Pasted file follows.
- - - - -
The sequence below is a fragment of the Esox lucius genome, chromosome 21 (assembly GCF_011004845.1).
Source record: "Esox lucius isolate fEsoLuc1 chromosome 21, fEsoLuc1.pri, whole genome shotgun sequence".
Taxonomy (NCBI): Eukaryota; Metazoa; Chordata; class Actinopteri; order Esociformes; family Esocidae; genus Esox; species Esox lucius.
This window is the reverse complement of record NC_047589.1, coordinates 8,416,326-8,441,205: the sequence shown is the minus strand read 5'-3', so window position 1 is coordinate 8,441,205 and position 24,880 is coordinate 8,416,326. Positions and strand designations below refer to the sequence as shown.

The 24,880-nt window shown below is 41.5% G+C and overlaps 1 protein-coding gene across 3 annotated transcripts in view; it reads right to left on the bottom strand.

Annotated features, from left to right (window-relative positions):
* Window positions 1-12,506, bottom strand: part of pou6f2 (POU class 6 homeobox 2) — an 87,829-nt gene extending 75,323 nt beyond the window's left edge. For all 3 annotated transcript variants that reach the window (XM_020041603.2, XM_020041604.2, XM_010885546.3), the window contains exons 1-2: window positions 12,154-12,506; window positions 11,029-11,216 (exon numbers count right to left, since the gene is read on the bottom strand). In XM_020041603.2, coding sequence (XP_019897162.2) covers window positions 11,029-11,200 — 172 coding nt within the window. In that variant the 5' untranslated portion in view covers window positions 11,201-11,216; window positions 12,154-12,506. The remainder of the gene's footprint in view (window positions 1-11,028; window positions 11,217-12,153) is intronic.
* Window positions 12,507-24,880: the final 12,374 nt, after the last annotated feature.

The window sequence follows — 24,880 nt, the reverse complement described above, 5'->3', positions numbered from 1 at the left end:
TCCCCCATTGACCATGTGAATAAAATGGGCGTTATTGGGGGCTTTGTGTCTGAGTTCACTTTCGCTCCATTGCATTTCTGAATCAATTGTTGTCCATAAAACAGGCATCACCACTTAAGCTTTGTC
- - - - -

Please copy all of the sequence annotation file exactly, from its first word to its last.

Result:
The sequence below is a fragment of the Esox lucius genome, chromosome 21 (assembly GCF_011004845.1).
Source record: "Esox lucius isolate fEsoLuc1 chromosome 21, fEsoLuc1.pri, whole genome shotgun sequence".
Taxonomy (NCBI): Eukaryota; Metazoa; Chordata; class Actinopteri; order Esociformes; family Esocidae; genus Esox; species Esox lucius.
This window is the reverse complement of record NC_047589.1, coordinates 8,416,326-8,441,205: the sequence shown is the minus strand read 5'-3', so window position 1 is coordinate 8,441,205 and position 24,880 is coordinate 8,416,326. Positions and strand designations below refer to the sequence as shown.

The 24,880-nt window shown below is 41.5% G+C and overlaps 1 protein-coding gene across 3 annotated transcripts in view; it reads right to left on the bottom strand.

Annotated features, from left to right (window-relative positions):
* Window positions 1-12,506, bottom strand: part of pou6f2 (POU class 6 homeobox 2) — an 87,829-nt gene extending 75,323 nt beyond the window's left edge. For all 3 annotated transcript variants that reach the window (XM_020041603.2, XM_020041604.2, XM_010885546.3), the window contains exons 1-2: window positions 12,154-12,506; window positions 11,029-11,216 (exon numbers count right to left, since the gene is read on the bottom strand). In XM_020041603.2, coding sequence (XP_019897162.2) covers window positions 11,029-11,200 — 172 coding nt within the window. In that variant the 5' untranslated portion in view covers window positions 11,201-11,216; window positions 12,154-12,506. The remainder of the gene's footprint in view (window positions 1-11,028; window positions 11,217-12,153) is intronic.
* Window positions 12,507-24,880: the final 12,374 nt, after the last annotated feature.

The window sequence follows — 24,880 nt, the reverse complement described above, 5'->3', positions numbered from 1 at the left end:
TCCCCCATTGACCATGTGAATAAAATGGGCGTTATTGGGGGCTTTGTGTCTGAGTTCACTTTCGCTCCATTGCATTTCTGAATCAATTGTTGTCCATAAAACAGGCATCACCACTTAAGCTTTGTC